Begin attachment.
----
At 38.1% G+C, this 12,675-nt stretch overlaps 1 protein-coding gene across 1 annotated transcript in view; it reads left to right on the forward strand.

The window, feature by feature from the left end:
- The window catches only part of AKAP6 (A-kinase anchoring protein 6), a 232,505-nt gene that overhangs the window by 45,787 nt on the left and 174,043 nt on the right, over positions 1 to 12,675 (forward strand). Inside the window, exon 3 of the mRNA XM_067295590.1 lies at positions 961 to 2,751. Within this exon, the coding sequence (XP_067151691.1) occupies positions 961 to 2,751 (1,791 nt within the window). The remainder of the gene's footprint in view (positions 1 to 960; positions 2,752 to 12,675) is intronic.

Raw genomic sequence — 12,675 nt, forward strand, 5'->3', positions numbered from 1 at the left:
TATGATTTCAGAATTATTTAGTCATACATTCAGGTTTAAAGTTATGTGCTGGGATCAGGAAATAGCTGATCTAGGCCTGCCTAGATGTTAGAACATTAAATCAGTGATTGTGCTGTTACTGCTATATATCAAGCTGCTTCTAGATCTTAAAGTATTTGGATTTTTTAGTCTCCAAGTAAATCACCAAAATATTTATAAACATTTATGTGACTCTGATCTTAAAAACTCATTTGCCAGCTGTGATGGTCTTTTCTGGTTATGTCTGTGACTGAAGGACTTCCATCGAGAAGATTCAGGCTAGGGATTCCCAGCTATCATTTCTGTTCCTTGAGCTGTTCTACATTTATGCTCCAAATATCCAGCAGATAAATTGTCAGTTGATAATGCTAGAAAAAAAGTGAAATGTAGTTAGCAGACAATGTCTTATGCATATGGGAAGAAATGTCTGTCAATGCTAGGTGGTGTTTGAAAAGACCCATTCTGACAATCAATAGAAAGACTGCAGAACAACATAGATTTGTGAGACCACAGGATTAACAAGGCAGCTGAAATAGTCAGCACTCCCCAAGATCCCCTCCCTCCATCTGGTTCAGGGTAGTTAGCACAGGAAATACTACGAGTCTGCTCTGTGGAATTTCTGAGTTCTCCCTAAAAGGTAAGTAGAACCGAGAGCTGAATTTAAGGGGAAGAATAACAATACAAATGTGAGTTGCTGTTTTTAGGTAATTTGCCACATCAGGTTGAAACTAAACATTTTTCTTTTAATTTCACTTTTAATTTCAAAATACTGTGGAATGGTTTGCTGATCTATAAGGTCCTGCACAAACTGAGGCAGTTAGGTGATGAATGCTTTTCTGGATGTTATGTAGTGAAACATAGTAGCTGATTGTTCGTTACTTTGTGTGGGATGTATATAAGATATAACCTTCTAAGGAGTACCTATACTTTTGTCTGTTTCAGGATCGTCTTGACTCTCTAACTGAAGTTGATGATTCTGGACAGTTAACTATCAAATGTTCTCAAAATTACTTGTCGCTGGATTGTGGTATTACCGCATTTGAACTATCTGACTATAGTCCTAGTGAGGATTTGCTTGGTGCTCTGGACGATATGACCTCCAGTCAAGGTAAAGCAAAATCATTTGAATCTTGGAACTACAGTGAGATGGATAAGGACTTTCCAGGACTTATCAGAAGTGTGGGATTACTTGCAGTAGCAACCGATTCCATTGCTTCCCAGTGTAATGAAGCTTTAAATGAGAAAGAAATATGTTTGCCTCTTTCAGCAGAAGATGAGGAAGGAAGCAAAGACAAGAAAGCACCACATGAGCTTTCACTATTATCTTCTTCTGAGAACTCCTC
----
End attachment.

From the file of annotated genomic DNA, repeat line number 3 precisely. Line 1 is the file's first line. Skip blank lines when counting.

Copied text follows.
- The window catches only part of AKAP6 (A-kinase anchoring protein 6), a 232,505-nt gene that overhangs the window by 45,787 nt on the left and 174,043 nt on the right, over positions 1 to 12,675 (forward strand). Inside the window, exon 3 of the mRNA XM_067295590.1 lies at positions 961 to 2,751. Within this exon, the coding sequence (XP_067151691.1) occupies positions 961 to 2,751 (1,791 nt within the window). The remainder of the gene's footprint in view (positions 1 to 960; positions 2,752 to 12,675) is intronic.